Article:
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OpenAI's ChatGPT chatbot is gaining traction. Here's how it works.

Yahoo Finance's Allie Garfinkle discusses how to use OpenAI's chatbot and how more users are turning to AI for everything from coding to recipe-writing.

Video Transcript

AKIKO FUJITA: Open AI's new chat bot named Chat GPT is gaining online traction as users test out the capabilities of this AI-powered information tool. Here to break it all down with the details, we've got Yahoo Finance's Allie Garfinkle. Allie, to say this is getting traction, I think, is an understatement. My Twitter feed, at least, has been blowing up with people testing this out. What are you--

ALLIE GARFINKLE: Mine, too, Akiko. Yeah, it's really blown up. I don't know if I've ever seen an AI tool go quite so mainstream. And there are a couple-- for anyone who's not as chronically online as you and I are, there are a couple of things that are really important about this. The primary one is this. This is the most sophisticated AI chat bot that we have ever seen released to the general public. And it was developed by OpenAI in San Francisco.

And its applications are, honestly, pretty broad. I've seen the applications range from completely silly. Like, there's one that went viral about a King James Bible verse about getting a peanut butter sandwich out of a VCR. And the application can also get really scary. For instance, someone figured out how to get past some of the content filters and get it to tell you how there's a Molotov cocktail-- how to make a Molotov cocktail.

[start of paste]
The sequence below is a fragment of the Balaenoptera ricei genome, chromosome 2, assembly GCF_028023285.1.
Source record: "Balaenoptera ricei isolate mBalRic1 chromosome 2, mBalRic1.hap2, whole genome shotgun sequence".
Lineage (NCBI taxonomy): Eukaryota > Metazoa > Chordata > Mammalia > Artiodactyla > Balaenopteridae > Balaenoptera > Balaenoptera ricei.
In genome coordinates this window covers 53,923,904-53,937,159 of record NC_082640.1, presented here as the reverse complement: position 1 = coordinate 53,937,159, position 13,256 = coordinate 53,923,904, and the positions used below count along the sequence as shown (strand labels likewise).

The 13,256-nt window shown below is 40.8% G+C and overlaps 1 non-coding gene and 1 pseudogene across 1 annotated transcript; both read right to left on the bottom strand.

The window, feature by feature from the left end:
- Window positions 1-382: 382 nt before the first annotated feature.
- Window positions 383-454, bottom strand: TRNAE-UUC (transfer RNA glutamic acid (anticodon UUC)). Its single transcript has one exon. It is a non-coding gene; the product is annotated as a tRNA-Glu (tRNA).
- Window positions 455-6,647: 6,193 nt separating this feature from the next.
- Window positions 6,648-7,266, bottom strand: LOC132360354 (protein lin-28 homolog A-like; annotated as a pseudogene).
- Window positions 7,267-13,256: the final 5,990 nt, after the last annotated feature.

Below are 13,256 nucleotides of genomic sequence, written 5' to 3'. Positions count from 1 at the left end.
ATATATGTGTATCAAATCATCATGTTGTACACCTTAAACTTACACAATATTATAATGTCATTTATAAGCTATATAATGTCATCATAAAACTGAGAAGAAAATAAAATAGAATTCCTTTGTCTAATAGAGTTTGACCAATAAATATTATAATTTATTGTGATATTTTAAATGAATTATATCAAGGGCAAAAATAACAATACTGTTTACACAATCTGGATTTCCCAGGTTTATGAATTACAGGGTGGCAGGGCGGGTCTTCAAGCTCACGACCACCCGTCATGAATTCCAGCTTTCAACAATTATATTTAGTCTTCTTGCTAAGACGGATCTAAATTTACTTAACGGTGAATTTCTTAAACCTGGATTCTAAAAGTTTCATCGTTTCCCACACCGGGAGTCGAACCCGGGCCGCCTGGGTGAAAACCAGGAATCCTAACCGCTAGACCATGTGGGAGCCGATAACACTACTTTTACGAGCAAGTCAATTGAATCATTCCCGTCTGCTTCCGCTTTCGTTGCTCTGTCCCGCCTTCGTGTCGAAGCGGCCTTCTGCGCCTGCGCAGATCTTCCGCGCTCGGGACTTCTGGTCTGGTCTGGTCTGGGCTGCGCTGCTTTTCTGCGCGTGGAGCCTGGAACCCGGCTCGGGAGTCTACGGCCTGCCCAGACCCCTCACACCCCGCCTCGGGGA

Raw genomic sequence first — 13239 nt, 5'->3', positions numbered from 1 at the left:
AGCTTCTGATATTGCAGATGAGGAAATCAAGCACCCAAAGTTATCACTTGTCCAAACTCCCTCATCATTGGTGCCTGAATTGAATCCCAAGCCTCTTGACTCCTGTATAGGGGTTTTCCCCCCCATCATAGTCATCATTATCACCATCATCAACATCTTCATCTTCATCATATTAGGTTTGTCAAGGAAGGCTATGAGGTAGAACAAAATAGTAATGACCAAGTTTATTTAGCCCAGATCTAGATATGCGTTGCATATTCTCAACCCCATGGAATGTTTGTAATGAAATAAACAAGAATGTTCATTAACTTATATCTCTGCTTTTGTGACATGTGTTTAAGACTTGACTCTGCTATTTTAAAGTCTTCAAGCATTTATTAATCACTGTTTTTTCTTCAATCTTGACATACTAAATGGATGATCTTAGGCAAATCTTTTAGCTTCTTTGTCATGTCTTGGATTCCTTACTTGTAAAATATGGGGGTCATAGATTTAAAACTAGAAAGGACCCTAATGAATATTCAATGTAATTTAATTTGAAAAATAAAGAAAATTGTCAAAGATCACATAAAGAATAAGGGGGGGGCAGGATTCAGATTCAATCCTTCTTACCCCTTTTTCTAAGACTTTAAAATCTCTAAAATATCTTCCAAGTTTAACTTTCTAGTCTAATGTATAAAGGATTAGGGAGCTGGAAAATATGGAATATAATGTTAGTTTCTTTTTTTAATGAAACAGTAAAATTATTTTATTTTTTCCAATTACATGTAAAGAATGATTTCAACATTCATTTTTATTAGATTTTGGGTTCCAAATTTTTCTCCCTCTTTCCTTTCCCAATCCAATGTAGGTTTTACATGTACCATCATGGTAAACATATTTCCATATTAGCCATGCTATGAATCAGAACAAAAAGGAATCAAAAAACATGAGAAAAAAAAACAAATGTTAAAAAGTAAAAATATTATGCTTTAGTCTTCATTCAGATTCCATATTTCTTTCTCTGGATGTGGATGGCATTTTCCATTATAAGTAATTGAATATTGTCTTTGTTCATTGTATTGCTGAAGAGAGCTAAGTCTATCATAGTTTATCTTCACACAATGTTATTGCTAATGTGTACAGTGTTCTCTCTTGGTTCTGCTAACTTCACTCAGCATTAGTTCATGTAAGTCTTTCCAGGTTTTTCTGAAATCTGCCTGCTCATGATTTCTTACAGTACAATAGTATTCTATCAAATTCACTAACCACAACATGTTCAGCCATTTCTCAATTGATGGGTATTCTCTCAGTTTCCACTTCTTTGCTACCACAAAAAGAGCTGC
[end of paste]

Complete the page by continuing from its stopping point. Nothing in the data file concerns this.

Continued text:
So the range of applications are broad, but there are a couple of simple ones. Some people are using it to clean up their code. Other people are using it to help draft cover letters. There's been a lot of applications writing college essays. The way it works is essentially you sign on, and you type a question, much in the same way you would to something else we're all very familiar with-- Google Search.

So I actually went and tried it out myself because I wanted to test out this idea because there's a lot of hubbub being like, well, this is something that could eventually replace Google. And I think there are a lot of things underlying that, but I asked it a couple of questions that you might ask Google. One of them was very benign. It was about French toast. It might-- it'll probably show up on the screen here in a second. Here you go.

Yeah, I was just like, what's a recipe for French toast? OK, that's a recipe. And then it shows you how-- it shows you how to make French toast. I also asked it a follow-up that gave me excruciating details on how to add chocolate chips in. So I think there are a lot of questions that this poses, but there's no question it has gone completely viral.

RACHELLE AKUFFO: I love this. I'll definitely be checking that out. A big thank you there to Allie Garfinkle for us.